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The Latest: Ige Approves Lanai Stay-At-Home Order; No Deaths, 38 New Cases

County of Maui
Lanai resident participates in testing on Saturday, Oct. 24, 2020, as COVID-19 cases climb on the island.

Updated: 10/26/2020, 12:15 p.m. Gov. David Ige has approved a stay-at-home order and travel restrictions on Lanai beginning at 12:01 a.m. Tuesday. The order would require travelers and visitors to remain at home or in their lodgings except for essential reasons such as grocery shopping.

Maui County Mayor Michael Victorino said the order would remain in effect initially for two weeks, but could be extended if Lanai COVID-19 cases continue to rise.

The outbreak on Lanai has increased to 79 cases, according to the state Department of Health today, but could grow into three digits, health experts predict.

The health department reported no deaths and 38 new COVID-19 cases. Case counts can be lower following a weekend. They have been running in the three digits in recent days, driven in part by the expanding outbreak on Lanai and larger numbers on the Big Island.

The latest count brings the total number of COVID cases during the pandemic to 14,709. The death toll stood at 212.

Hawaii Island had 9 new cases followed by 26 for Oahu, none for Maui County and one in Kauai County. Two more cases were diagnosed out of state. One case from Oahu was removed from the counts due to updated information.

Oahu has now had 12,864 cases, Hawaii Island 1,230, Maui County 497 (including 401 on Maui, 17 on Molokai and 79 on Lanai) and Kauai 62. Fifty-six cases have been diagnosed out of state. 

Kauai's single new case repeorted Sunday was the result of a Kauai resident testing positive for COVID-19 after voluntarily taking a post-travel test after a trip to the U.S. mainland.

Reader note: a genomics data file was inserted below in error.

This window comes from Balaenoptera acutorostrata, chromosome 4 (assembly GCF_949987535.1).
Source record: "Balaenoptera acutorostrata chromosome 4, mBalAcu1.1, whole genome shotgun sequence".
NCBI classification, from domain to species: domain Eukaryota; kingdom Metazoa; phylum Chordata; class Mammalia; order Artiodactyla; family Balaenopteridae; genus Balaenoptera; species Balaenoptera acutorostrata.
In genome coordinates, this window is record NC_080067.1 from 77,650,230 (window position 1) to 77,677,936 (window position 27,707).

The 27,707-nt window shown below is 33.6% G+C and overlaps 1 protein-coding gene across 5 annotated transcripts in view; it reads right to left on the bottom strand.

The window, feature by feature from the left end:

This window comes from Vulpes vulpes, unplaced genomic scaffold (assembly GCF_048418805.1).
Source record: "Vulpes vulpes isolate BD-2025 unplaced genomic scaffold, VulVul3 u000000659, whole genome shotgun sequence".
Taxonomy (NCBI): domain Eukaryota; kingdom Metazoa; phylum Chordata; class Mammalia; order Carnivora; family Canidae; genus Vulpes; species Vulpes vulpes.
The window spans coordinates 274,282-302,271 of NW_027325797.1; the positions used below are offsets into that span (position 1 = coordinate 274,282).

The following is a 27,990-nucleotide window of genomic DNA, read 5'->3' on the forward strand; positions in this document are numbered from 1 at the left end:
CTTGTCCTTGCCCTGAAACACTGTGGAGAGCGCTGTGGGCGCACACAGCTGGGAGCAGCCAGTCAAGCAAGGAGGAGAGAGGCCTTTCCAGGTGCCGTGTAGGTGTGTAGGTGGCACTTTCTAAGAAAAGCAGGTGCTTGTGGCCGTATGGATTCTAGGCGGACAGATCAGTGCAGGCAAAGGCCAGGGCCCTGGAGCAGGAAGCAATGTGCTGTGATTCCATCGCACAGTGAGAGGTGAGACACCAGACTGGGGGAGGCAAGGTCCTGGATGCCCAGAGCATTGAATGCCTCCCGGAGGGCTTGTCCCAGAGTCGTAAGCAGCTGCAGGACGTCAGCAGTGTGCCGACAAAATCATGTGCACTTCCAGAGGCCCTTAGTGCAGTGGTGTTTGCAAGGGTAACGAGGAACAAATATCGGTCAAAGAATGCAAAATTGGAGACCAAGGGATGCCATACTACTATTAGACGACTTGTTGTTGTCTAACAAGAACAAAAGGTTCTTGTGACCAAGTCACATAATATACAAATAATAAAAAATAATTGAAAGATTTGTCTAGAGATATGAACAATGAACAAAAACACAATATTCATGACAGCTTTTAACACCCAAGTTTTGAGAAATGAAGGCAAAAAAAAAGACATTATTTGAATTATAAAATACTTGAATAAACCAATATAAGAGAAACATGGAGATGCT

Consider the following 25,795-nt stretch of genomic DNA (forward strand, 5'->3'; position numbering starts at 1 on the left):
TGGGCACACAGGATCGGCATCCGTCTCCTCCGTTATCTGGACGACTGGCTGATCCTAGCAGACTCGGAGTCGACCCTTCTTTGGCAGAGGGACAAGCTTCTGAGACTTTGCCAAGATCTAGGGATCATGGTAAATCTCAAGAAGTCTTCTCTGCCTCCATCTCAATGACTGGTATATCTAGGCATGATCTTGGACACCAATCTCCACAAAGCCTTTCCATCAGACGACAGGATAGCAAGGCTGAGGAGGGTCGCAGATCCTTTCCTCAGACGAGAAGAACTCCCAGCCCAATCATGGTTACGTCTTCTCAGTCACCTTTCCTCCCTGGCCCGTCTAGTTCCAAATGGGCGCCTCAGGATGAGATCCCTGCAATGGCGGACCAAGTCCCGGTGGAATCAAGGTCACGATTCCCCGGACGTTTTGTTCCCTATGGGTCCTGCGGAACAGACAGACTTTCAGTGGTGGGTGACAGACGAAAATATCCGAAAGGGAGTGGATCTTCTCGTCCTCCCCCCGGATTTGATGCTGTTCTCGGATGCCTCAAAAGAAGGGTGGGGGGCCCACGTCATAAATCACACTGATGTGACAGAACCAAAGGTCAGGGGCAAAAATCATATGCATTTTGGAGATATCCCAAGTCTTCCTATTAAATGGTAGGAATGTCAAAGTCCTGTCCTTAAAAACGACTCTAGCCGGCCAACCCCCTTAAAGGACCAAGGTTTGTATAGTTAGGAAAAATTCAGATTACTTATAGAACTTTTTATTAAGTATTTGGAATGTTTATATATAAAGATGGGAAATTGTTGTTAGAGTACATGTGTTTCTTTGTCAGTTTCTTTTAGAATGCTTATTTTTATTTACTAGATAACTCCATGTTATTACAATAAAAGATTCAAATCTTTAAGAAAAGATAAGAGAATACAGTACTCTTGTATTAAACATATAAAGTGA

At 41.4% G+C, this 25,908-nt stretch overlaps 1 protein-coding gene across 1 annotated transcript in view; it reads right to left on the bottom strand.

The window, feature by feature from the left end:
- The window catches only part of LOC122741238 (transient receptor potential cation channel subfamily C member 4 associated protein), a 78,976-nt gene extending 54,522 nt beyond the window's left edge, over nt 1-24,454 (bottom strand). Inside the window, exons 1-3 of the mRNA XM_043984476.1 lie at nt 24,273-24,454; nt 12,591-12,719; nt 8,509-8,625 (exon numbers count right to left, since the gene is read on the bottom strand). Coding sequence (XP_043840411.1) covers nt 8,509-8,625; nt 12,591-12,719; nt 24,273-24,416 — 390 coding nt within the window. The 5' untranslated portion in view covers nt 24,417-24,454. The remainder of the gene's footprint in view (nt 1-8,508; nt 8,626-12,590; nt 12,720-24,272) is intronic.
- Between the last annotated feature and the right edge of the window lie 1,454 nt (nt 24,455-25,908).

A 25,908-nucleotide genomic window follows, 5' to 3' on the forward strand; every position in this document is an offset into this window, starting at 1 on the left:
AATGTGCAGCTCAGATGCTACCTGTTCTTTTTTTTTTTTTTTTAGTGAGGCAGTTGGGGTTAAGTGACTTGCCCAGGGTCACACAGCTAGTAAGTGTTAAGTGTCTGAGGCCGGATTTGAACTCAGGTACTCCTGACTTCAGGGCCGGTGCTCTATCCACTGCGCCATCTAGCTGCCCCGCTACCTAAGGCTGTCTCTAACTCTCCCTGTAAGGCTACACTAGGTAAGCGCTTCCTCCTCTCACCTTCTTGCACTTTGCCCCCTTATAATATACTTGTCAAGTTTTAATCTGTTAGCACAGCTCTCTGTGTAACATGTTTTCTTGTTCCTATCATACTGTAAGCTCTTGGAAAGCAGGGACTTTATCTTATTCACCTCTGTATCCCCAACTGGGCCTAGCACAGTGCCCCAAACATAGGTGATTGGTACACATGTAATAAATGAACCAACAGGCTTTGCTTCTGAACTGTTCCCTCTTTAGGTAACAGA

The adult male had tested negative before returining to Kauai through the state's Safe Travels program. No sooner than 72 hours after arrival, residents and visitors can take a post-arrival test sponsored by the county.

The county's second test is free for returning residents while vistors are charged for the test.

“The county’s post-travel testing program adds another layer of protection for our community, and we are thankful that this resident was responsible and considerate to participate on his own accord,” said Mayor Derek Kawakami in a statement yesterday. “Although it’s not required, we encourage everyone – residents and visitors – to take a post-test especially if you have recently traveled out of state.”

Arrivals since Safe Travels pre-test launch stabilizing

Trans-Pacific arrivals have leveled off to between 5,000 and 6,000 daily in the past week, according to figures from the Hawaii Tourism Authority. Prior to the pandemic, the state received about 30,000 passengers each day.

When the state's Safe Travels pre-travel testing program launched on Oct. 15, arrivals of trans-Pacific passengers were as high as 8,300 in the initial days. Passengers who take a COVID-19 test before their arrival and receive negative results can skip the mandatory 14-day travel quarantine.